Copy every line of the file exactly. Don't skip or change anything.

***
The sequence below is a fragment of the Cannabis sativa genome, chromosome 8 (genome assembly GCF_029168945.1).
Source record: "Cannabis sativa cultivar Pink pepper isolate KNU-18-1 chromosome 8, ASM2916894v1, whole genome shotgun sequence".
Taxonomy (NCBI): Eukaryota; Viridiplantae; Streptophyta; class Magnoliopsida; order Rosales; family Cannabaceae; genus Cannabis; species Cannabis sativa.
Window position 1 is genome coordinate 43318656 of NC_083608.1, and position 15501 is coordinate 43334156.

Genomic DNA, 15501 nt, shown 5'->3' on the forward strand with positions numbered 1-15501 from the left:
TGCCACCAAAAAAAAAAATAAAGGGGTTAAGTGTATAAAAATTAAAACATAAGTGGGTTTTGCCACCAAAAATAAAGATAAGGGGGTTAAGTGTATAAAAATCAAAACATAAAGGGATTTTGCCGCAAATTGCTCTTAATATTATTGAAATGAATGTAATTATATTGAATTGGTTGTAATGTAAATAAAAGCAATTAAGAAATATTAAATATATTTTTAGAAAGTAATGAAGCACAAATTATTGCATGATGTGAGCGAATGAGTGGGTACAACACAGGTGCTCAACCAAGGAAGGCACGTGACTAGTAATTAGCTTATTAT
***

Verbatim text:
The sequence below is a fragment of the Cannabis sativa genome, chromosome 8 (genome assembly GCF_029168945.1).
Source record: "Cannabis sativa cultivar Pink pepper isolate KNU-18-1 chromosome 8, ASM2916894v1, whole genome shotgun sequence".
Taxonomy (NCBI): Eukaryota; Viridiplantae; Streptophyta; class Magnoliopsida; order Rosales; family Cannabaceae; genus Cannabis; species Cannabis sativa.
Window position 1 is genome coordinate 43318656 of NC_083608.1, and position 15501 is coordinate 43334156.

Genomic DNA, 15501 nt, shown 5'->3' on the forward strand with positions numbered 1-15501 from the left:
TGCCACCAAAAAAAAAAATAAAGGGGTTAAGTGTATAAAAATTAAAACATAAGTGGGTTTTGCCACCAAAAATAAAGATAAGGGGGTTAAGTGTATAAAAATCAAAACATAAAGGGATTTTGCCGCAAATTGCTCTTAATATTATTGAAATGAATGTAATTATATTGAATTGGTTGTAATGTAAATAAAAGCAATTAAGAAATATTAAATATATTTTTAGAAAGTAATGAAGCACAAATTATTGCATGATGTGAGCGAATGAGTGGGTACAACACAGGTGCTCAACCAAGGAAGGCACGTGACTAGTAATTAGCTTATTAT